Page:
A cheerleader of possibility, Alex Gilliam is the founder of Public Workshop, an organization that redefines the way youth and communities participate as citizens and leaders in the design of their neighborhoods and cities. Alex fundamentally believes that great design, empowerment, innovation and having fun are not mutually exclusive. He creates inspiring curricula, transformative youth design leadership programs, innovative participatory community design tools, engaging events and thoughtful strategies that help people rethink possibility.
Alex has worked with numerous organizations, museums, universities, architecture firms and city agencies, including the Charter High School For Architecture and Design in Philadelphia, Rural Studio, Hester Street Collaborative, Cooper Hewitt National Design Museum, University of Pennsylvania, University of Texas, Chicago Architecture Foundation, Landon Bone Baker Architects, Open House New York and the City of Austin, Texas. In addition, Alex is a national expert on K-12 design education with an emphasis on service learning and was the 2010 Field Fellow at the National Building Museum in Washington, D.C.
Alex is a senior lecturer in the Industrial Design department at the University of the Arts in Philadelphia, where he is helping develop the University’s social entrepreneurship program. His work has been featured on NPR’s Studio 360 and in magazines such as Metropolis, ID and the Architect’s Newspaper, as well as showcased on various company websites including Fast Company, BMW Guggenheim Lab|Log, Kaboom!, Core 77, Yahoo and NBC’s Today Show.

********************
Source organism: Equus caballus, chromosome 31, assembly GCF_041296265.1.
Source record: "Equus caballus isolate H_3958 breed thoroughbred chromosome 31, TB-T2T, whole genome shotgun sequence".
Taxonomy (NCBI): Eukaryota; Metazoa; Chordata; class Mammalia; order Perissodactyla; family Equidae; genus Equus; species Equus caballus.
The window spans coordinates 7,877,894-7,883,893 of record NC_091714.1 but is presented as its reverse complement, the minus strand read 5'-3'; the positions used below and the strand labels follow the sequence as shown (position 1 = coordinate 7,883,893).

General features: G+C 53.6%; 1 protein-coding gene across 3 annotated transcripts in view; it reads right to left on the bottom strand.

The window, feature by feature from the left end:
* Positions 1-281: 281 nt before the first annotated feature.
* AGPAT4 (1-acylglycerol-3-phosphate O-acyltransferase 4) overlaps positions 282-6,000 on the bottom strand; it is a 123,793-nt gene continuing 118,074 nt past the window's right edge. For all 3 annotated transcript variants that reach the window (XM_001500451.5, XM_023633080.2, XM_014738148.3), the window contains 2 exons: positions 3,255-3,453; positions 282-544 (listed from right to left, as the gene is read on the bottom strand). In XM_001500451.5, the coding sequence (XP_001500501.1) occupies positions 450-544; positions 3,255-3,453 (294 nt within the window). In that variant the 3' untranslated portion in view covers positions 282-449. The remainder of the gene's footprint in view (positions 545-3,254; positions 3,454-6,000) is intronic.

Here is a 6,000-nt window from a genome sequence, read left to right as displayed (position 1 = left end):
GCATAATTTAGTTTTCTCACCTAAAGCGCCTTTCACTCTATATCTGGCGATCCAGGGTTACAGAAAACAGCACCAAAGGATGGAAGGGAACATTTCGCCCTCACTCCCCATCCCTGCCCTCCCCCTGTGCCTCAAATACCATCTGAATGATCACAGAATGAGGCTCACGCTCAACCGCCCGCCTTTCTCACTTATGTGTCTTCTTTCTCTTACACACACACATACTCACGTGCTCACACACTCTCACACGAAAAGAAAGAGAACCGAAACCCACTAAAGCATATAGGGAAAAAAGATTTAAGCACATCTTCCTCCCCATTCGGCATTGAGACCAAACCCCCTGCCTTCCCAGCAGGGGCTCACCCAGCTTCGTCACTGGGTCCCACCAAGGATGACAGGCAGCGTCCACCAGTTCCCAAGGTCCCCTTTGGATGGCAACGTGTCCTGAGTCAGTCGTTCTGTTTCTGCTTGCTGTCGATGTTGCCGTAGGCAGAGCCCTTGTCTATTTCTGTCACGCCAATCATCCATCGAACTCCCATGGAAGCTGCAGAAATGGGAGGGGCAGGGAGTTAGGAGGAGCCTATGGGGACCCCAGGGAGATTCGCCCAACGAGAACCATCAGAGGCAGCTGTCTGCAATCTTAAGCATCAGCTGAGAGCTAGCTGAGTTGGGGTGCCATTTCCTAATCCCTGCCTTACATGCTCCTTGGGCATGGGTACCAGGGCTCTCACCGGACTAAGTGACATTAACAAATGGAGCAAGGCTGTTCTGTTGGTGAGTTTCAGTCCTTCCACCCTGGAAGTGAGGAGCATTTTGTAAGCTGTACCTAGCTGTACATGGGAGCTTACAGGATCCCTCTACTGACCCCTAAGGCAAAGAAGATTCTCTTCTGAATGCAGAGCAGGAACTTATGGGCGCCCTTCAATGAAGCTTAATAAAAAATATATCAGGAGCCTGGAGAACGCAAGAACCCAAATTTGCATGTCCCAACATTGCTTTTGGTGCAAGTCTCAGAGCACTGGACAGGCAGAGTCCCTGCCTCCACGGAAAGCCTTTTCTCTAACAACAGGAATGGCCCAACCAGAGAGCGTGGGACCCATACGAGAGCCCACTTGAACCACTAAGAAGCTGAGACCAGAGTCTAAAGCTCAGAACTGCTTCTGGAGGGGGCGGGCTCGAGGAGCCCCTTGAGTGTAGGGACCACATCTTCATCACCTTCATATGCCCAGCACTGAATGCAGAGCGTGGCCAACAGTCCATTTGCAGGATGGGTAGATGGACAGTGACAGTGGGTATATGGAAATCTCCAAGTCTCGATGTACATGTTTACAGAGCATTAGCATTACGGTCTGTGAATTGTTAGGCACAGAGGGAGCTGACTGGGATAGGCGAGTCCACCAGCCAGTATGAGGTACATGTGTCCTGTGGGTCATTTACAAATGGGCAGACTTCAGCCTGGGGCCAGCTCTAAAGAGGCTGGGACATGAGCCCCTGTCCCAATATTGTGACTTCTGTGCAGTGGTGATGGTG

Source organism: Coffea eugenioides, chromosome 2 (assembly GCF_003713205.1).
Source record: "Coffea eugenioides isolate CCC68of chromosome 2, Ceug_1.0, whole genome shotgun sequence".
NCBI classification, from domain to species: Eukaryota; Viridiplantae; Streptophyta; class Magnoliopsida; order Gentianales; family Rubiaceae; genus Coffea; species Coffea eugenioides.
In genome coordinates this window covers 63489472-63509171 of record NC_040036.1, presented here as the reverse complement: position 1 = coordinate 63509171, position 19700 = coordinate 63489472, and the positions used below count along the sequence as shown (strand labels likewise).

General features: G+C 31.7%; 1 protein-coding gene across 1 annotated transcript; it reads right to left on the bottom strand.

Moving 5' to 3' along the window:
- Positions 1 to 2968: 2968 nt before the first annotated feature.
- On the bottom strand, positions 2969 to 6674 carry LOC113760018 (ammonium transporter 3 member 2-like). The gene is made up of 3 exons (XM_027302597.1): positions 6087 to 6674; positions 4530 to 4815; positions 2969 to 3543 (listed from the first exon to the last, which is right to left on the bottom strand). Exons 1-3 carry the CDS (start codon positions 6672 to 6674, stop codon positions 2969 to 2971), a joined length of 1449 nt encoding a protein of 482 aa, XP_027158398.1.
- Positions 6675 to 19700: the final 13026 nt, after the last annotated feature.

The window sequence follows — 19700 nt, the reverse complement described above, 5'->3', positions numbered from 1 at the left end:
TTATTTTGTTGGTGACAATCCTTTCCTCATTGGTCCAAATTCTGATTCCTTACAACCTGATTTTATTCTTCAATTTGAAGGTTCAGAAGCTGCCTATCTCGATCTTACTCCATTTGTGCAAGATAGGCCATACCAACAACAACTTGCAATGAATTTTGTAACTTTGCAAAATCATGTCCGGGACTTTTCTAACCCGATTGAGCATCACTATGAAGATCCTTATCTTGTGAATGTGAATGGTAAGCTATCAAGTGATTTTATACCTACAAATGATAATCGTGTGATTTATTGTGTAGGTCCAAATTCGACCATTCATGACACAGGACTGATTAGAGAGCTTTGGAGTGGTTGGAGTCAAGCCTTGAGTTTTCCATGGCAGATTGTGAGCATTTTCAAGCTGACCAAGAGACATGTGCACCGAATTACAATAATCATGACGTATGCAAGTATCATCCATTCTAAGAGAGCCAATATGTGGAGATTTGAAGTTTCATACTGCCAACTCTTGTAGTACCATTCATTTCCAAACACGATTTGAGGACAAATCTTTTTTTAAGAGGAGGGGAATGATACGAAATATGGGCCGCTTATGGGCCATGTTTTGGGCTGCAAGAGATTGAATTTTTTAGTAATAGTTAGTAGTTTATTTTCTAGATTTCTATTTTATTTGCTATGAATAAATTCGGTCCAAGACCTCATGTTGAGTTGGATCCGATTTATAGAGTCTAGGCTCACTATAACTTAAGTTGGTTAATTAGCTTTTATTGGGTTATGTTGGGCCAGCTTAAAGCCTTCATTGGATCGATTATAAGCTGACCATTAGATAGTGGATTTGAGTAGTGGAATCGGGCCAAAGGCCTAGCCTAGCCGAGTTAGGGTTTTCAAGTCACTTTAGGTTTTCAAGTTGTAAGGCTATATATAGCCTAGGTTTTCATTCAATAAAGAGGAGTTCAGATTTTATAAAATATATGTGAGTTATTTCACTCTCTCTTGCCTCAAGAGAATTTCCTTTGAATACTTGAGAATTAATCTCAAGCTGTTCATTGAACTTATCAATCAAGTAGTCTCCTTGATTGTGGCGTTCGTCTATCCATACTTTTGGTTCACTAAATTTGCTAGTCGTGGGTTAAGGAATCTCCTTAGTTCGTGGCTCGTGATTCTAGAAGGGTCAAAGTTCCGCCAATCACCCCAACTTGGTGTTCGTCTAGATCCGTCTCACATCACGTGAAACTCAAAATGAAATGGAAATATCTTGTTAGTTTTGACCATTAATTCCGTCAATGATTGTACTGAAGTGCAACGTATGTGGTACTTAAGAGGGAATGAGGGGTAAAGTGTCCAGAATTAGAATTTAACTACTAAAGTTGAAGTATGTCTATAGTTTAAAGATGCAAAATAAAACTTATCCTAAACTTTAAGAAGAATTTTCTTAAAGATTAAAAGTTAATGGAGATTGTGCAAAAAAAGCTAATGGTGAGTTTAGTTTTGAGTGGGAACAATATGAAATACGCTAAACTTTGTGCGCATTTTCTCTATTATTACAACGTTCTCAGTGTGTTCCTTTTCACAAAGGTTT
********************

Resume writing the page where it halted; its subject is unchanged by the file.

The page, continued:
Alex’s recent work includes creating a green design leadership program in Chicago that trains young people to gather environmental data and collect the stories that substantiate design changes in their neighborhoods; developing unique design-build place-making events to better engage youth and community in a master planning process in Austin, Texas; designing a NEA-funded youth community design leadership program for middle schools in the Bronx; creating a full-scale building system that allows young people to prototype their own playgrounds in under-used public spaces; and launching Tiny WPA, a program to redesign and rebuild Philadelphia’s public spaces and micro-infrastructure through improvements initiated by youth.
Class Schedule, Spring 2013
|W||01:00PM - 06:50PM||Intro Design: Design the World|